EGLIN AIR FORCE BASE, Fla. (AP) — Nearly 43 years ago, a group of special operations soldiers were training hard at a compound at Duke Field, but didn't know why.
They were working closely with special operations airmen at Eglin, practicing long flights over the Gulf of Mexico and rehearsing an operation in which they entered a replica of a guarded building that deep in the woods.
It wasn't until the men landed in Southeast Asia that they found out the nature of their mission: to force their way into the Son Tay prison in North Vietnam and free more than 50 American prisoners held there in tortured duress.
"For 90 days we were locked up in Duke Field," said retired Army Capt. Dan Turner of Columbus, Ga. "It was a very important part of lives."
Recently, Turner, now 70, visited the Army 7th Special Forces Group (Airborne) cantonment along with three other men involved in the Son Tay Raid on Nov. 21, 1970.
They were in town to talk about a plan to save the officers' barrack at Duke where some of the soldiers lived while training for the raid. It is scheduled for demolition later this year.
They want to move the barrack to the 7th Group's property and use it as a museum, not just for the Son Tay Raid and the Army 7th Special Forces soldiers that participated in it, but for the history of American Special Forces in general.
The Air Force Special Operations Command is at Hurlburt Field and the Army Rangers have Camp Rudder near Duke. They all would benefit from the museum, said Army Lt. Col. John Cathell, executive officer of the 7th Group.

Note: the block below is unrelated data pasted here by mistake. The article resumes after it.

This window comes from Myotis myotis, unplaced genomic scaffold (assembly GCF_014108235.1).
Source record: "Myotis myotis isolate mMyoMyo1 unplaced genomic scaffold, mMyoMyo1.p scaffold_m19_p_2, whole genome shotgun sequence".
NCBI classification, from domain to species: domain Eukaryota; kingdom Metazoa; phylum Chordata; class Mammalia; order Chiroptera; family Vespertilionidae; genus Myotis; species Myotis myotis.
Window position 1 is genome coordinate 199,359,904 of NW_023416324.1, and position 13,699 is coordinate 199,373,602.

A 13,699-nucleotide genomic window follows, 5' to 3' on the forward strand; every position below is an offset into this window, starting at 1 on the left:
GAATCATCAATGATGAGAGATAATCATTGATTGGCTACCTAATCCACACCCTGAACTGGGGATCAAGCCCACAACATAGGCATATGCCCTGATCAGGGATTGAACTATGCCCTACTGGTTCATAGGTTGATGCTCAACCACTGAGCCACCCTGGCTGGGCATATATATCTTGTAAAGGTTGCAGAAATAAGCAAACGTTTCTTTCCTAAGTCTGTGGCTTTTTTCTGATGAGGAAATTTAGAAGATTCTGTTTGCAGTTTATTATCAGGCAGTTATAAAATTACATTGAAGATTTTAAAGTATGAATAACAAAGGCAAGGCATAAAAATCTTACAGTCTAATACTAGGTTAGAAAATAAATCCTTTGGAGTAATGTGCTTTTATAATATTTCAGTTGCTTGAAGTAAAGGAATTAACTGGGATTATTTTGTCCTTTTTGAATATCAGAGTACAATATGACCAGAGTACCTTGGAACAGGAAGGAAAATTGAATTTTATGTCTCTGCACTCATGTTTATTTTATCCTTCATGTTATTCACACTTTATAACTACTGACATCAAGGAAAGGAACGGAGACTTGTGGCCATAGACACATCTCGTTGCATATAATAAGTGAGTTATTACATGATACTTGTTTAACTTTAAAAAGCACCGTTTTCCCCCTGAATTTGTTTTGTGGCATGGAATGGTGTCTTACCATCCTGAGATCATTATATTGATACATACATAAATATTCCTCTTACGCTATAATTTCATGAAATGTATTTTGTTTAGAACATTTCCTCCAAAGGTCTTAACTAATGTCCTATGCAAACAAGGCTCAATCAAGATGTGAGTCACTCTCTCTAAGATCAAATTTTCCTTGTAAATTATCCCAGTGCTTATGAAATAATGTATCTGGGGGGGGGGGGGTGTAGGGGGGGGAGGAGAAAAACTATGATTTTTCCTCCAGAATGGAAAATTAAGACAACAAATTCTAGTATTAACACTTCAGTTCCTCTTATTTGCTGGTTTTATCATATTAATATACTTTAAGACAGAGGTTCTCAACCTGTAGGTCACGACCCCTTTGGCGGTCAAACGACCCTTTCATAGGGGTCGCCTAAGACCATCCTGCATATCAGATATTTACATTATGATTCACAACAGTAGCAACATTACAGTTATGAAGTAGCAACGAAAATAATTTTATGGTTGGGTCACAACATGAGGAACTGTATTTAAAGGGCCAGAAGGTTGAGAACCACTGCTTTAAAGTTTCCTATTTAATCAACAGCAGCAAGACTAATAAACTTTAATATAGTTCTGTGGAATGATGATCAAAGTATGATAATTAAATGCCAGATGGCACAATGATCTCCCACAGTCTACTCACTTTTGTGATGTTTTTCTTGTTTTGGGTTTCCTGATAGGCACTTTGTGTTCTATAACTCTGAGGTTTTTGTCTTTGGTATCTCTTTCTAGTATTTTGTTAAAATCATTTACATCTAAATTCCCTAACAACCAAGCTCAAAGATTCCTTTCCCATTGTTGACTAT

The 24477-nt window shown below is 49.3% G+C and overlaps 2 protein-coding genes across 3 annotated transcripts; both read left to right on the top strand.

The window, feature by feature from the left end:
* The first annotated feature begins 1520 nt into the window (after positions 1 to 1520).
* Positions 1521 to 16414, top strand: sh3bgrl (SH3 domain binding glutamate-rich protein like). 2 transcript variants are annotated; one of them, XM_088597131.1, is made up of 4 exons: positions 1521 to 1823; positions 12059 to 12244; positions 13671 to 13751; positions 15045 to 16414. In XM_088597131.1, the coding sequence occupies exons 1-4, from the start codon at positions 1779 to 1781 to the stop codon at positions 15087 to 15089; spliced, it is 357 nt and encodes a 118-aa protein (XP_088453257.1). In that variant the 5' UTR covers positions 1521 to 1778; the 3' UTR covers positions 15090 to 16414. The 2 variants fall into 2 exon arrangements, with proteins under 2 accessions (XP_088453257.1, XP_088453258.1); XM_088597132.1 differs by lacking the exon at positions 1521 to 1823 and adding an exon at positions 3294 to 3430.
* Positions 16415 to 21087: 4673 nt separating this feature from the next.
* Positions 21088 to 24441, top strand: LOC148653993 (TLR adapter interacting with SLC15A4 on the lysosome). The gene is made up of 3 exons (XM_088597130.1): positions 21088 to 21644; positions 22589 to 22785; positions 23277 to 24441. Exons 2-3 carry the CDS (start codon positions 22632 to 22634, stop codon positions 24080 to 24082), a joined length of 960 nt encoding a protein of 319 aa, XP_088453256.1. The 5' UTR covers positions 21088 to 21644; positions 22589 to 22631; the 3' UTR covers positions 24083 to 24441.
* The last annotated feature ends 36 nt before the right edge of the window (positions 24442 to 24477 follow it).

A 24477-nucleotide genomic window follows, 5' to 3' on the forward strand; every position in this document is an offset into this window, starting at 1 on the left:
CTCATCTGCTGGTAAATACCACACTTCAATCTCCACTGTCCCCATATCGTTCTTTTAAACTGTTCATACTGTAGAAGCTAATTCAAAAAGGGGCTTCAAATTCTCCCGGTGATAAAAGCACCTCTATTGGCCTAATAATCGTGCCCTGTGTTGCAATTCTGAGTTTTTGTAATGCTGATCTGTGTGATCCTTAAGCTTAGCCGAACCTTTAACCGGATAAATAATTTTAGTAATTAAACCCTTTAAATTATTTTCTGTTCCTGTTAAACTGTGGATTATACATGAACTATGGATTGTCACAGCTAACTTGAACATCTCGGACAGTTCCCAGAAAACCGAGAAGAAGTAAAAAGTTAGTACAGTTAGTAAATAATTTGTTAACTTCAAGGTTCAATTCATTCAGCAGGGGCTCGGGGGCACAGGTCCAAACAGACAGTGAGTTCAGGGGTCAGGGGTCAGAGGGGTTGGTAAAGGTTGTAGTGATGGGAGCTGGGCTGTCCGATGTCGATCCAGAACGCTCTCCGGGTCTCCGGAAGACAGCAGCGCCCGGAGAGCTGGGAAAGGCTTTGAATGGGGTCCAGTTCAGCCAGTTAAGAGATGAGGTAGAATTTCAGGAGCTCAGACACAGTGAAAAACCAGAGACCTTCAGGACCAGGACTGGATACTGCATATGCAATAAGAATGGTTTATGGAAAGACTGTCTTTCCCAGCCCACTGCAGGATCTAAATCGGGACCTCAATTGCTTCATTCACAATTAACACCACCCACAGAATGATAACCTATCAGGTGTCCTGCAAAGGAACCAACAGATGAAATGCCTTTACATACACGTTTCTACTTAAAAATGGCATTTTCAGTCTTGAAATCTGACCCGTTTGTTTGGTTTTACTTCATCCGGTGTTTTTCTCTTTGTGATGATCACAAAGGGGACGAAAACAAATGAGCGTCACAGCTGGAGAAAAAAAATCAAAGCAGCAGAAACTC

He said preserving the barrack and establishing a museum could help troops feel connected to those who came before them.
The 7th Group is one of the most deployed units in the Army.
"They just go and go and go," Cathell said. "When you are doing that you are so focused on today's mission (that) you lose track of history."
They will need to raise $116,000, primarily through donations, to move the barrack.
Last week's session kicked off the fundraising drive.
"I am really proud to hear you are rescuing some of the history of how we got to where we are today," said retired Air Force Gen. Leroy Manor, who lives in Shalimar and served as task force commander of the raid. "That's something that could have easily been forgotten."
During training, the troops were told nothing about their mission; they were cut off from the rest of the world.
"No momma," Turner said. "We had some beer and fights in the club, but nothing else."
After being in the dark for so long, when they were excited when they found out they would try to rescue prisoners.
"Everyone in the military was anxious to do something to help the POWs," Turner said. "Being chosen to do this was an opportunity of a lifetime, something we knew we had to do."
The prisoners were suffering. They were subjected not to waterboarding-type psychological torture, but the "broken bones, maimed for life, death kind of torture," Turner said.
After months of planning and preparations, more than 50 soldiers and nearly 100 airmen participated in the raid.
That night, a quarter moon hung low in the sky — not too dark to see but not too bright to be seen.
Helicopters landed inside the Son Tay compound and soldiers penetrated the prison walls.
But the cells were empty and the raiders were devastated.
"There is no American word for how we felt," Turner said. "There's nothing in the English language that really describes it. It was the worst feeling of my life."
The feeling Turner had that night continued every night for three years until the POWs were released, he said.